For the patient in this case, a diagnosis of guttate psoriasis was confirmed by biopsy. She was treated with antibiotics and topical steroids with improvement.

Kate Travis, BA, is a medical student and Rana Mays, MD, is a dermatology resident at Baylor College of Medicine in Houston.

This The Clinical Advisor CME activity consists of 3 articles. To obtain credit, read Round, confluent patches on infant’s face and Small, erythematous papules on the face, scalp, and neck. Then take the post-test here.


  1. Sawaya JL, Khachemoune A. Poroma: A review of eccrine, apocrine, and malignant forms. Int J Dermatol. 2014;53(9):1053-1061. Available at 

  2. Goldman P, Pinkus H, Rogin JR. Eccrine poroma; tumors exhibiting features of the epidermal sweat duct unit. AMA Arch Derm. 1956;74(5):511-521. 

  3. Kamiya H, Oyama Z, Kitajima Y. “Apocrine” poroma: Review of the literature and case report. J Cutan Pathol. 2001;28(2):101-104. 

  4. Baykal C, Yazganoglu KD. Clinical Atlas of Skin Tumors. Berlin Heidelberg: Springer-Verlag; 2014:149-186.
  5. Robson A, Greene J, Ansari N, et al. Eccrine porocarcinoma (malignant eccrine poroma): A clinicopathologic study of 69 cases. Am J Surg Pathol. 2001;25(6):710-720. 

  6. Shaw M, McKee PH, Lowe D, Black MM. Malignant eccrine poroma: A study of twenty-seven cases. Br J Dermatol. 1982;107(6):675-680. 

  7. Deckelbaum S, Touloei K, Shitabata PK, et al. Eccrine poromatosis: Case report and review of the literature. Int J Dermatol. 2014;53(5):543-548. 

  8. Jain S. Dermatology: Illustrated Study Guide and Comprehensive Board Review. New York: Springer-Verlag; 2012:235. 

  9. Sgouros D, Piana S, Argenziano G, et al. Clinical, dermoscopic, and histopathological features of eccrine poroid neoplasms. Dermatology. 2013;227(2):175-179. Available at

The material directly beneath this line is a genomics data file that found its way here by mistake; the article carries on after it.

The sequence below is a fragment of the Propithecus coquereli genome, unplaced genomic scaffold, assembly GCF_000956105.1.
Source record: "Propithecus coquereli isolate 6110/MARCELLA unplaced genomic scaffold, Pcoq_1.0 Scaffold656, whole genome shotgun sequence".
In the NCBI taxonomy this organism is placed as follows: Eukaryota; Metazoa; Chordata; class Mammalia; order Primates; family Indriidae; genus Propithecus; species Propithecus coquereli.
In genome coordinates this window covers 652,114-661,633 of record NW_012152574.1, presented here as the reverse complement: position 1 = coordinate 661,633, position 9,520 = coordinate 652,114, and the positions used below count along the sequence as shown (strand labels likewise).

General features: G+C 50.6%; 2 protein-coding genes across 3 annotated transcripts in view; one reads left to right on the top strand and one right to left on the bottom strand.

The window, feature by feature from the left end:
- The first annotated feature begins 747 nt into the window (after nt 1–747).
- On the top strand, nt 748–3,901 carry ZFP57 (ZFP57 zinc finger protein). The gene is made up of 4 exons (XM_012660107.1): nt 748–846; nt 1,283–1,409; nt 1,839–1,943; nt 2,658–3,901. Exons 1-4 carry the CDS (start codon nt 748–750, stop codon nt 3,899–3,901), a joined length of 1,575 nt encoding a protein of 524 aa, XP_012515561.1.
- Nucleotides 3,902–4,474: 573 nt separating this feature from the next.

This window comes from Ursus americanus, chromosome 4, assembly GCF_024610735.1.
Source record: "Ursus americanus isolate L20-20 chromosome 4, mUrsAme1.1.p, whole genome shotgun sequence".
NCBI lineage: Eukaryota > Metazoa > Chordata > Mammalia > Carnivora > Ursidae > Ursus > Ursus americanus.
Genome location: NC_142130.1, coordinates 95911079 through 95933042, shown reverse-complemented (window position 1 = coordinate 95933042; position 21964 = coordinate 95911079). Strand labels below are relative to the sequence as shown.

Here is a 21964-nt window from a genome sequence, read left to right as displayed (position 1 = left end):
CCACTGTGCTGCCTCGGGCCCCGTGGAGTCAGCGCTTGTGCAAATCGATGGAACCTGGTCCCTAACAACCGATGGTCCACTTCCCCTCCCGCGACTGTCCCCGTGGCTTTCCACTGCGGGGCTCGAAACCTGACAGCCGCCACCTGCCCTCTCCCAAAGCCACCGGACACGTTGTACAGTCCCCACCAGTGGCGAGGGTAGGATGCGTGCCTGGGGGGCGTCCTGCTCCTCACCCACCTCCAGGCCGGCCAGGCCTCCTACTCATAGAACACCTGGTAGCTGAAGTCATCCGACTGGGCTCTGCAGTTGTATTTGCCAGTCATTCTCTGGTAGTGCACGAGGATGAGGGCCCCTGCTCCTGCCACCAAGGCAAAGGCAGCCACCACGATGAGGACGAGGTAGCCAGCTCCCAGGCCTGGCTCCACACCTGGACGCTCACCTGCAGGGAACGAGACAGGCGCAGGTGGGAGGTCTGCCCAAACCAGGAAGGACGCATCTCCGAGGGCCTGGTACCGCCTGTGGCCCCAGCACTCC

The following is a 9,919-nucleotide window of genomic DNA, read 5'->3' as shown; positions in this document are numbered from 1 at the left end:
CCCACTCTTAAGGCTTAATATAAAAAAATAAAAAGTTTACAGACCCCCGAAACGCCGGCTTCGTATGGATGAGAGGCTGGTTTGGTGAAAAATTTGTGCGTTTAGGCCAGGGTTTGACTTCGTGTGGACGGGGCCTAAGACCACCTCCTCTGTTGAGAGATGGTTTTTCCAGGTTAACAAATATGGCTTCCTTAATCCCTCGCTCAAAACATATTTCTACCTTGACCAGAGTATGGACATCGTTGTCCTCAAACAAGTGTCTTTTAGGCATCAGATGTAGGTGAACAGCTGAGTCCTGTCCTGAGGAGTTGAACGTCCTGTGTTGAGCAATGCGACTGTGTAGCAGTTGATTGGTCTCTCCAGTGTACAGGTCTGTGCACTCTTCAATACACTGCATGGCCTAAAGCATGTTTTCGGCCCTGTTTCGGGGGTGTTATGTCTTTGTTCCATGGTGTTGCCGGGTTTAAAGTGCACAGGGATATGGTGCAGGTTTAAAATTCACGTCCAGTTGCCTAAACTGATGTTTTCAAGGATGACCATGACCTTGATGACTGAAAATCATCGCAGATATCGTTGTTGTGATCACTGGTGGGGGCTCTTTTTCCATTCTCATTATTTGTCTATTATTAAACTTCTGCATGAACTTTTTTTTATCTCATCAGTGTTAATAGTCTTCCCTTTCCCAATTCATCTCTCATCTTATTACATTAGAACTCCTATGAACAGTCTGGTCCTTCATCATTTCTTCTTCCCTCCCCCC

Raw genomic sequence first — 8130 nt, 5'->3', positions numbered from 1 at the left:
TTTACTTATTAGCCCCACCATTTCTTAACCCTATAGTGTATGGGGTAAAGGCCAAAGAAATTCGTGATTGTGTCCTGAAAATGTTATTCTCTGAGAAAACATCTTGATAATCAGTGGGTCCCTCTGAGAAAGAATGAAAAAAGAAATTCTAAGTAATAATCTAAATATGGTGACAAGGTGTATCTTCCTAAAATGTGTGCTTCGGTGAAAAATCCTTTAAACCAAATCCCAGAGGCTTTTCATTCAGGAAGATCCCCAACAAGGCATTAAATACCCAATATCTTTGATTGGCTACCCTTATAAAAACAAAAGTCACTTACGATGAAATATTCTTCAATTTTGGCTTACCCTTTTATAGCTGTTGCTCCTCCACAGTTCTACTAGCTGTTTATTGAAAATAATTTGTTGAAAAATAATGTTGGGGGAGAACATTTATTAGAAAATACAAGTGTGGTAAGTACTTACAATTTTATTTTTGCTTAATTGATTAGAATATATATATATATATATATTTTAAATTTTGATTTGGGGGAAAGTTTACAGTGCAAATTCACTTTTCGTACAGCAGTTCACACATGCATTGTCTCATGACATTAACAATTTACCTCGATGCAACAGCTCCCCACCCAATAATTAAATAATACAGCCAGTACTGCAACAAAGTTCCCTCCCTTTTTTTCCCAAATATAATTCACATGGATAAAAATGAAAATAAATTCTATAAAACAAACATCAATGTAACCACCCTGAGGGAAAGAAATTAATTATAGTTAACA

10. Grant-Kels JM. Color Atlas of Dermatopathology. London: CRC Press; 2007:238-239. 

  11. Langley RGB, Krueger GG, Griffiths CEM. Psoriasis: Epidemiology, clinical features, and quality of life. Ann Rheum Dis. 2005;64(Suppl 2):ii18-ii23. Available at 

  12. Helmick CG, Lee-Han H, Hirsch SC, et al. Prevalence of psoriasis among adults in the U.S.: 2003-2006 and 2009-2010 National Health and Nutrition Examination Surveys. Am J Prev Med. 2014;47(1):37-45. 

  13. Smith AE, Kassab JY, Rowland Payne CM, Beer WE. Bimodality in age of onset of psoriasis, in both patients and their relatives. Dermatology. 1993;186(3):181-186. 

  14. Martin BA, Chalmers RJ, Telfer NR. How great is the risk of further psoriasis following a single episode of acute guttate psoriasis? Arch Dermatol. 1996;132(6):717-718. 

  15. Billings SD, Cotton J. Inflammatory Dermatopathology: A Pathologist’s Survival Guide. New York: Springer; 2010:21-26. 

  16. Fotiadou C, Lazaridou E, Ioannides D. Management of psoriasis in adolescence. Adolesc Health Med Ther. 2014;5:25-34. Available at 

  17. Owen CM, Chalmers RJ, O’Sullivan T, Griffiths CE. Antistreptococcal interventions for guttate and chronic plaque psoriasis. Cochrane Database Syst Rev. 2000;(2):CD001976. 

  18. Krishnamurthy K, Walker A, Gropper CA, Hoffman C. To treat or not to treat? Management of guttate psoriasis and pityriasis rosea in patients with evidence of group A Streptococcal infection. J Drugs Dermatol. 2010;9(3):241-250.

  19. Wood GS, Reizner G. Other papulosquamous disorders. In: Bolognia JL, Jorizzo JL, Rapini RP, eds. Dermatology. 2nd ed. Philadelphia, Pa.: Saunders; 2008.

All electronic documents accessed on June 4, 2015.

This The Clinical Advisor CME activity consists of 3 articles. To obtain credit, read Round, confluent patches on infant’s face and Small, erythematous papules on the face, scalp, and neck. Then take the post-test here.